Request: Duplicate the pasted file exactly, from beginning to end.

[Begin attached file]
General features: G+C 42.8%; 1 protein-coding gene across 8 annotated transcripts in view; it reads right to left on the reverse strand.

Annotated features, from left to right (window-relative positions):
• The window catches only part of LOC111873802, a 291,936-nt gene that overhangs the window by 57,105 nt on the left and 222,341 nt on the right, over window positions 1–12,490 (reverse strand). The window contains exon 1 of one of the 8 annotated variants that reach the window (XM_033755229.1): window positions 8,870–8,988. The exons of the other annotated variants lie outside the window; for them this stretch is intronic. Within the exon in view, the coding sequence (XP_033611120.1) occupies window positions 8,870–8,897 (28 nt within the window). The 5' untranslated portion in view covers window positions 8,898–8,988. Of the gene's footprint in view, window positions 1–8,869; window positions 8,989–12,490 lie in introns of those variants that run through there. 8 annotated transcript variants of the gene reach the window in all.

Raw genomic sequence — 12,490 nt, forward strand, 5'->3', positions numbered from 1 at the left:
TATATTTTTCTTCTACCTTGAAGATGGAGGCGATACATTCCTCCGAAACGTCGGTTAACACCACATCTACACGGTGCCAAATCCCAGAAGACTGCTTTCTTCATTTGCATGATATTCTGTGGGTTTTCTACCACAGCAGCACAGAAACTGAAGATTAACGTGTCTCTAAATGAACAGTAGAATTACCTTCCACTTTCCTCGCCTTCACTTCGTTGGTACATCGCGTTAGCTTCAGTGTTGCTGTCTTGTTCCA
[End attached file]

General features: G+C 42.8%; 1 protein-coding gene across 8 annotated transcripts in view; it reads right to left on the reverse strand.

Annotated features, from left to right (window-relative positions):
• The window catches only part of LOC111873802, a 291,936-nt gene that overhangs the window by 57,105 nt on the left and 222,341 nt on the right, over window positions 1–12,490 (reverse strand). The window contains exon 1 of one of the 8 annotated variants that reach the window (XM_033755229.1): window positions 8,870–8,988. The exons of the other annotated variants lie outside the window; for them this stretch is intronic. Within the exon in view, the coding sequence (XP_033611120.1) occupies window positions 8,870–8,897 (28 nt within the window). The 5' untranslated portion in view covers window positions 8,898–8,988. Of the gene's footprint in view, window positions 1–8,869; window positions 8,989–12,490 lie in introns of those variants that run through there. 8 annotated transcript variants of the gene reach the window in all.

Raw genomic sequence — 12,490 nt, forward strand, 5'->3', positions numbered from 1 at the left:
TATATTTTTCTTCTACCTTGAAGATGGAGGCGATACATTCCTCCGAAACGTCGGTTAACACCACATCTACACGGTGCCAAATCCCAGAAGACTGCTTTCTTCATTTGCATGATATTCTGTGGGTTTTCTACCACAGCAGCACAGAAACTGAAGATTAACGTGTCTCTAAATGAACAGTAGAATTACCTTCCACTTTCCTCGCCTTCACTTCGTTGGTACATCGCGTTAGCTTCAGTGTTGCTGTCTTGTTCCA